SEPTEMBER 19, 2013

As I stepped off the plane earlier this week with the new Mosaic Fellow, Meghan Hussey, I noticed a difference in the air right away. A cool dry breeze was blowing, which was an added welcome to the ever present heartfelt karibu (welcome) seen in the faces of Tanzanian people and heard in their words.

I am here for just two weeks because the commitment of the longer stays over a three year period that Rich and I had with Mosaic have reached their end. Needless to say, I’m savoring every minute here. For me, springtime in Tanzania is offering some new discoveries such as local people wearing heavier clothing, different flowering plants and trees just budding out, fewer insects, new planting season underway, and generally more energy among people without the severe heat.

Having Meghan here provides me with observations through a new set of eyes. She has traveled extensively, so she is sharing information of cultural similarities that she has already noticed between Tanzania and other countries where she has spent time. Elin, the Fellow who is finishing her time with BCC has her own perspective after being in Tanzania even longer than her one year.

As with the seasons, changes are taking place within Building a Caring Community (BCC), the program in which Mosaic facilitated the start-up and continues to support. There are two additional staff, Rose and Naomi, who as field workers, are providing direct support to micro-credit loan recipients with the goal of ensuring success with their business plans.

In the picture below are Naomi & Rose with Johnson, who supervises finances and oversees their work.

By last fall (in TZ) the ProMot Health program had been operating for one year. A review of it showed many successes, but changes in the delivery of services have resulted in easier access to the medical screenings and care. I visited St. Joseph Hospital to observe a few screenings, visit with the children and their parents, and meet the hospital staff who were involved. The environment was calm and organized and the staff were caring and respectful. Children and parents from one of the eleven BCC day centers were present, having had been transported by BCC staff.

Mama Dixon with her son.

Meghan, Lilian, Salma and her mother.

This is becoming lengthy, so more news about Moshi and BCC will be forthcoming. Our Fellow, Elin who will be leaving BCC in a week, will be writing about how she is leaving a piece of herself here and also taking a piece of Tanzania with her. Meghan will be writing an introduction about herself and her early thoughts about being in Tanzania. Be sure to watch www.mosaicfellows.tumblr.com for those updates.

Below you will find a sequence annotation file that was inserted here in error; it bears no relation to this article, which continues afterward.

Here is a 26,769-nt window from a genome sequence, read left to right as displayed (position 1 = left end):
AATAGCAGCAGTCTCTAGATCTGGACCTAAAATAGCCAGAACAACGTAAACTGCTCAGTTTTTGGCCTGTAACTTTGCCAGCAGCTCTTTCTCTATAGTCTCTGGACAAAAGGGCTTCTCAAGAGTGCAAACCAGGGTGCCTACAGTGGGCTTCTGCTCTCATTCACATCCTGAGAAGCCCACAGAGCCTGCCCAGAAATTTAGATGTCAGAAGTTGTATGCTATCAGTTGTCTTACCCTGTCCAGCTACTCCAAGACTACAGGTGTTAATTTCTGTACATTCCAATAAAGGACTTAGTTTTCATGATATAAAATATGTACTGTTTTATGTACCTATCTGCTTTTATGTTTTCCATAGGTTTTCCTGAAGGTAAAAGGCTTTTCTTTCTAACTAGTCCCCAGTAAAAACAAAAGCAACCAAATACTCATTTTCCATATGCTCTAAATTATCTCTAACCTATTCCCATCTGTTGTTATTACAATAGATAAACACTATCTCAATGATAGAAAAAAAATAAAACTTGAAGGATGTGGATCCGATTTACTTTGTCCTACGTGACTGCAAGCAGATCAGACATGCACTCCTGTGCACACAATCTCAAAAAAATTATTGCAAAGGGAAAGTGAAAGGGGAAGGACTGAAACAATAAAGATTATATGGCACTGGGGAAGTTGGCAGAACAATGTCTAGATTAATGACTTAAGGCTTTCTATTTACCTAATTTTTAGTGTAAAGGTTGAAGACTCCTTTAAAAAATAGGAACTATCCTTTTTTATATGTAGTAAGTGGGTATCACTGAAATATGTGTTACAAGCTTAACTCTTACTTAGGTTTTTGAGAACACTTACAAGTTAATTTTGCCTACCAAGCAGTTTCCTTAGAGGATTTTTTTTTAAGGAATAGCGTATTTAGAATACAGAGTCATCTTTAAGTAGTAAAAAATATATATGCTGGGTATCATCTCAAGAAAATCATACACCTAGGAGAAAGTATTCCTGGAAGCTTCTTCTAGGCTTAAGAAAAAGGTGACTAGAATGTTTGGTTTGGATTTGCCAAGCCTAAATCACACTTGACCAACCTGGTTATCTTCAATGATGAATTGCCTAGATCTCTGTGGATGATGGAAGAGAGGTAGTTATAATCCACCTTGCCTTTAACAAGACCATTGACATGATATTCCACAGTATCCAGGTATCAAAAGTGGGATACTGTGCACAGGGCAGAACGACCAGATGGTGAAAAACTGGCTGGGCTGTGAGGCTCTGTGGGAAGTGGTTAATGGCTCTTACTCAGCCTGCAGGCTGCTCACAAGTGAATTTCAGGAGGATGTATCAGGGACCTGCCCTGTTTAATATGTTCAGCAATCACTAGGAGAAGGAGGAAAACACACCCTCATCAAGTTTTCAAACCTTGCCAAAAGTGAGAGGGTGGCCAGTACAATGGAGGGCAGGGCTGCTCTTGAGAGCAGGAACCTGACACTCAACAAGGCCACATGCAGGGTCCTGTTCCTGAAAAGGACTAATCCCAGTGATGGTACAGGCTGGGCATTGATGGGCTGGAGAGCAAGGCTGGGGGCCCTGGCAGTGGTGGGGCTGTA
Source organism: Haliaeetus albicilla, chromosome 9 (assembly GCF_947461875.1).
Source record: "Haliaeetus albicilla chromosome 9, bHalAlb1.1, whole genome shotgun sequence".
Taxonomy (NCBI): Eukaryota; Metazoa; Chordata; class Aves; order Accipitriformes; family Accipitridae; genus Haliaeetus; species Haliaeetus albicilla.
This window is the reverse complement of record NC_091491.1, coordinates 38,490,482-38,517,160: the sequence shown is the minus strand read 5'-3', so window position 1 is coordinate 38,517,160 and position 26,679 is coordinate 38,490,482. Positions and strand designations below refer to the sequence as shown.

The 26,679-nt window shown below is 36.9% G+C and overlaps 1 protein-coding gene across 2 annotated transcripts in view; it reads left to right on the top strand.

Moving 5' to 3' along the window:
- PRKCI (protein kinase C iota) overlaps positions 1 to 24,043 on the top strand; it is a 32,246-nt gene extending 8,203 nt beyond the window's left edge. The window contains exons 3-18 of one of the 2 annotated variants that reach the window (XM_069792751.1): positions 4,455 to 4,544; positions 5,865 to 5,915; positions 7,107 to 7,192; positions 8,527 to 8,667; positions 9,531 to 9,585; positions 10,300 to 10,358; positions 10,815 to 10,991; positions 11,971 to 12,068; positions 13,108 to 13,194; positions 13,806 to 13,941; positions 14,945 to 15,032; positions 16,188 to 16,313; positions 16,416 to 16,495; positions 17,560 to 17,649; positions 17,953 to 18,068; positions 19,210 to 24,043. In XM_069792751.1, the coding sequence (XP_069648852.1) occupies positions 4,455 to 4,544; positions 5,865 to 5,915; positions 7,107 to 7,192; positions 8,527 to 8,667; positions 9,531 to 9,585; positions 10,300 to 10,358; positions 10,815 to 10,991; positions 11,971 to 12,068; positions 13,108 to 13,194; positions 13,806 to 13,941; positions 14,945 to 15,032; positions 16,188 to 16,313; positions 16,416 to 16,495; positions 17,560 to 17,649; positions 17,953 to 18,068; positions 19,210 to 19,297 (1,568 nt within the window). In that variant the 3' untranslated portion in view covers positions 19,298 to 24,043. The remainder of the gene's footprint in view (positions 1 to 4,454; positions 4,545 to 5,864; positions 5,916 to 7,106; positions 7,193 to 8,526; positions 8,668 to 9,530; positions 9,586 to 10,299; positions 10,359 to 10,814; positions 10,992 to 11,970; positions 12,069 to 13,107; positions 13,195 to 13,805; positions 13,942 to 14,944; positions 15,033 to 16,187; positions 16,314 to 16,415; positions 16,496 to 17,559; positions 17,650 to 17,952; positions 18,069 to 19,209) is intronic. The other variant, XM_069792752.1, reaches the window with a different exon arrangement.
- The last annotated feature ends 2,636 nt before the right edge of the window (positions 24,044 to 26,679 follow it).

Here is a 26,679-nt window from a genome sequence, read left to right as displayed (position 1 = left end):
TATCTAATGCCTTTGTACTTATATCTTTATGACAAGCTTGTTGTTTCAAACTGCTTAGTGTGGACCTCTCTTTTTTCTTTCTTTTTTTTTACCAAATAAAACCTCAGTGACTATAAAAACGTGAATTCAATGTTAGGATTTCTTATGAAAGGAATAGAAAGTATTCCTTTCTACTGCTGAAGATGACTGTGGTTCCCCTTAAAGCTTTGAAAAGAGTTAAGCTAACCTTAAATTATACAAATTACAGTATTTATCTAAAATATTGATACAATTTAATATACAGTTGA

Barb Carman

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A young friend in the pictures below loves having the opportunity to be of help at the BCC Center in Pasua where he attends. Washing the dishes is his specialty and, according to him, his favorite thing to do. Having an audience and a camera pointed at him makes it all the better, as it would with any child.

So with great flourish, he begins by dipping each dish in the tub of sudsy water and giving them a quick swipe with his hand, which may or may not clean it. Then the dish is dipped in the rinsing tub. If it passes his inspection, it is then waved around in the air to dry. If not, the process is repeated.

Then he tries to set the clean dish on a ledge or a gravel area, but sometimes it lands in the dirt or it gets knocked to the ground by a passing chicken that pecks at it. The dirt on the freshly washed dish is then wiped off with his hand or dipped in the rinsing tub again. As for the chicken, it is shooed away by a couple of bangs on a small metal pan or throwing it at it.

Even though the whole process is not captured in pictures, try to imagine this young dishwasher adding more soap to the water after every few dishes, splashing it around with his hands, and then joyfully flinging suds through the air. He finishes by dipping most of the dishes in the rinse water again and stacking them for a staff member to take inside. Wouldn’t any child use a task like this for entertaining an audience!

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Two years ago I wrote an entry about Upendo, a little girl who was unable to walk without assistance. She crawled on the floor sometimes, but preferred to be on her feet, grabbing hold of furniture to steady herself. I lowered the handles on my walker and put her hands on it to see what she would do. To the surprise of everyone present she took off at a pretty fast pace, circling the room over and over again. Last year was much the same. I couldn’t even find a Tanzanian made walker for her to use. They are pretty scarce.